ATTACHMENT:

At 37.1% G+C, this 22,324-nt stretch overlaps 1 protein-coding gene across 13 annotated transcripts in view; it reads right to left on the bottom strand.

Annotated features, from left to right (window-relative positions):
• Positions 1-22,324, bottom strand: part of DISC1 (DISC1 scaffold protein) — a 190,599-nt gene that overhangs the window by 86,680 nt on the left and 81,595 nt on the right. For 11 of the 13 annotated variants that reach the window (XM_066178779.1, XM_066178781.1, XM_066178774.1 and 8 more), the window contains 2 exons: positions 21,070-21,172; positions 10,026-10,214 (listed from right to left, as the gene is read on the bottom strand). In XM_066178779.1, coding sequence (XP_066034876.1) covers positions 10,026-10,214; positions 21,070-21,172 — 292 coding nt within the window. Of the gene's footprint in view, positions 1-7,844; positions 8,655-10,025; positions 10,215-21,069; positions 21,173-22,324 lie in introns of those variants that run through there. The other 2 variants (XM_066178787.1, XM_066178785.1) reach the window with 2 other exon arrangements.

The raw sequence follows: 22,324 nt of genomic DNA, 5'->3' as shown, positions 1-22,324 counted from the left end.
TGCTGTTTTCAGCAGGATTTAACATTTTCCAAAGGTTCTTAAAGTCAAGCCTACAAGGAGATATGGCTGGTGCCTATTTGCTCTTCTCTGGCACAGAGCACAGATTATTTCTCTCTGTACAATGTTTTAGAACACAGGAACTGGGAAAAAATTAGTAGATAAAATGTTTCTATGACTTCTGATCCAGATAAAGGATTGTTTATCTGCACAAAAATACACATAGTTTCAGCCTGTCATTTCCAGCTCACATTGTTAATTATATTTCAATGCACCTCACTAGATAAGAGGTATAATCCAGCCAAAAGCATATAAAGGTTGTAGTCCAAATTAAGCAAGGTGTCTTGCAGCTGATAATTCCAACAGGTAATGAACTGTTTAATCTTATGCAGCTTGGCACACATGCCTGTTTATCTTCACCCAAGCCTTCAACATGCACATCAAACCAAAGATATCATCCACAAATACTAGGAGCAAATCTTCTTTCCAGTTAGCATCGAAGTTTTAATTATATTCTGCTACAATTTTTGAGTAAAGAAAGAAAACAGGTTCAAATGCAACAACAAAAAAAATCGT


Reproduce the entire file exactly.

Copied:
At 37.1% G+C, this 22,324-nt stretch overlaps 1 protein-coding gene across 13 annotated transcripts in view; it reads right to left on the bottom strand.

Annotated features, from left to right (window-relative positions):
• Positions 1-22,324, bottom strand: part of DISC1 (DISC1 scaffold protein) — a 190,599-nt gene that overhangs the window by 86,680 nt on the left and 81,595 nt on the right. For 11 of the 13 annotated variants that reach the window (XM_066178779.1, XM_066178781.1, XM_066178774.1 and 8 more), the window contains 2 exons: positions 21,070-21,172; positions 10,026-10,214 (listed from right to left, as the gene is read on the bottom strand). In XM_066178779.1, coding sequence (XP_066034876.1) covers positions 10,026-10,214; positions 21,070-21,172 — 292 coding nt within the window. Of the gene's footprint in view, positions 1-7,844; positions 8,655-10,025; positions 10,215-21,069; positions 21,173-22,324 lie in introns of those variants that run through there. The other 2 variants (XM_066178787.1, XM_066178785.1) reach the window with 2 other exon arrangements.

The raw sequence follows: 22,324 nt of genomic DNA, 5'->3' as shown, positions 1-22,324 counted from the left end.
TGCTGTTTTCAGCAGGATTTAACATTTTCCAAAGGTTCTTAAAGTCAAGCCTACAAGGAGATATGGCTGGTGCCTATTTGCTCTTCTCTGGCACAGAGCACAGATTATTTCTCTCTGTACAATGTTTTAGAACACAGGAACTGGGAAAAAATTAGTAGATAAAATGTTTCTATGACTTCTGATCCAGATAAAGGATTGTTTATCTGCACAAAAATACACATAGTTTCAGCCTGTCATTTCCAGCTCACATTGTTAATTATATTTCAATGCACCTCACTAGATAAGAGGTATAATCCAGCCAAAAGCATATAAAGGTTGTAGTCCAAATTAAGCAAGGTGTCTTGCAGCTGATAATTCCAACAGGTAATGAACTGTTTAATCTTATGCAGCTTGGCACACATGCCTGTTTATCTTCACCCAAGCCTTCAACATGCACATCAAACCAAAGATATCATCCACAAATACTAGGAGCAAATCTTCTTTCCAGTTAGCATCGAAGTTTTAATTATATTCTGCTACAATTTTTGAGTAAAGAAAGAAAACAGGTTCAAATGCAACAACAAAAAAAATCGT